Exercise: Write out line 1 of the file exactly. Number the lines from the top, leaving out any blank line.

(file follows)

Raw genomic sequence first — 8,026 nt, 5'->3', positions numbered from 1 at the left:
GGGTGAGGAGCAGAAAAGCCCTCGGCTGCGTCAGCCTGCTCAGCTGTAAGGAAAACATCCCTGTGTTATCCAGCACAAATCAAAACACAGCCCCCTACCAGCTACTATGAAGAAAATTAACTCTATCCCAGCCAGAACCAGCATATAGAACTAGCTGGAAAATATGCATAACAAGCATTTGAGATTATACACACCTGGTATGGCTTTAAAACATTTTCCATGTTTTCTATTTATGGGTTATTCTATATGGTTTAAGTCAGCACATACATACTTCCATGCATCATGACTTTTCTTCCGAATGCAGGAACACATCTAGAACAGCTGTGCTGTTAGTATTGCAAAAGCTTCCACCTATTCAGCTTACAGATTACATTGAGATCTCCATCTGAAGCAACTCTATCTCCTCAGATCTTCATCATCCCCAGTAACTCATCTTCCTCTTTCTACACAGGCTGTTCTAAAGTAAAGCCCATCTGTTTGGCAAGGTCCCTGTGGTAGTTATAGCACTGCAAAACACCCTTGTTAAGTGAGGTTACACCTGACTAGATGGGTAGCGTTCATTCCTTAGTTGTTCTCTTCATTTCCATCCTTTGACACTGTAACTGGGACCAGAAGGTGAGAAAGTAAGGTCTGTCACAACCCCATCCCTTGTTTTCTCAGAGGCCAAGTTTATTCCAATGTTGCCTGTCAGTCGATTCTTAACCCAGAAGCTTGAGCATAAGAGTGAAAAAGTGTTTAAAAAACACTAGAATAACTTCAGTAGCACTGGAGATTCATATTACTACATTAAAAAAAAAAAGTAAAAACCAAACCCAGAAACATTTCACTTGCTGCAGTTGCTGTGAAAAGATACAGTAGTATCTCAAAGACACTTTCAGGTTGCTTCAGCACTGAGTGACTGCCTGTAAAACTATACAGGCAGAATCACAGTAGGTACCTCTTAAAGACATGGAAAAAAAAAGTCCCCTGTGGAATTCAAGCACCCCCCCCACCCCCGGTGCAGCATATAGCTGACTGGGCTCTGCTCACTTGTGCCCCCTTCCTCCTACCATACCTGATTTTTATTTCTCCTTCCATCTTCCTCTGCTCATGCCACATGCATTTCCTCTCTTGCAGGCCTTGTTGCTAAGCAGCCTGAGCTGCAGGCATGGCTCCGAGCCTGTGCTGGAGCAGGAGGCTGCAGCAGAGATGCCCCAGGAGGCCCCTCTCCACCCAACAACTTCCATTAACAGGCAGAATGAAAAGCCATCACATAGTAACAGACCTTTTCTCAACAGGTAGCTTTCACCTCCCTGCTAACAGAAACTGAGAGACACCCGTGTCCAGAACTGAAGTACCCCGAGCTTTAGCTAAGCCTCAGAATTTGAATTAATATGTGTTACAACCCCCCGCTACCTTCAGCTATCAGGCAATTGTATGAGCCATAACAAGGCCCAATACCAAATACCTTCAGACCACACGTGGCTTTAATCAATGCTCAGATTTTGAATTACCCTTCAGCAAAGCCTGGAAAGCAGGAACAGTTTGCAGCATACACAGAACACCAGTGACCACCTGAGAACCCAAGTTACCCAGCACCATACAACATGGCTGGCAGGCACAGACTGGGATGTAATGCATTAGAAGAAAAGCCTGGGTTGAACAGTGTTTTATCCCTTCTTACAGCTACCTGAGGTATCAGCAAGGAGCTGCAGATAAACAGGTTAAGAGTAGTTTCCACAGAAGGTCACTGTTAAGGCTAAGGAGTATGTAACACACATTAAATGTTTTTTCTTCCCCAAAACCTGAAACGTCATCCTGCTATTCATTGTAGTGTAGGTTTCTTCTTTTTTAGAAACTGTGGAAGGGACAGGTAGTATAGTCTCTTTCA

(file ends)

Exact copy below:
Raw genomic sequence first — 8,026 nt, 5'->3', positions numbered from 1 at the left: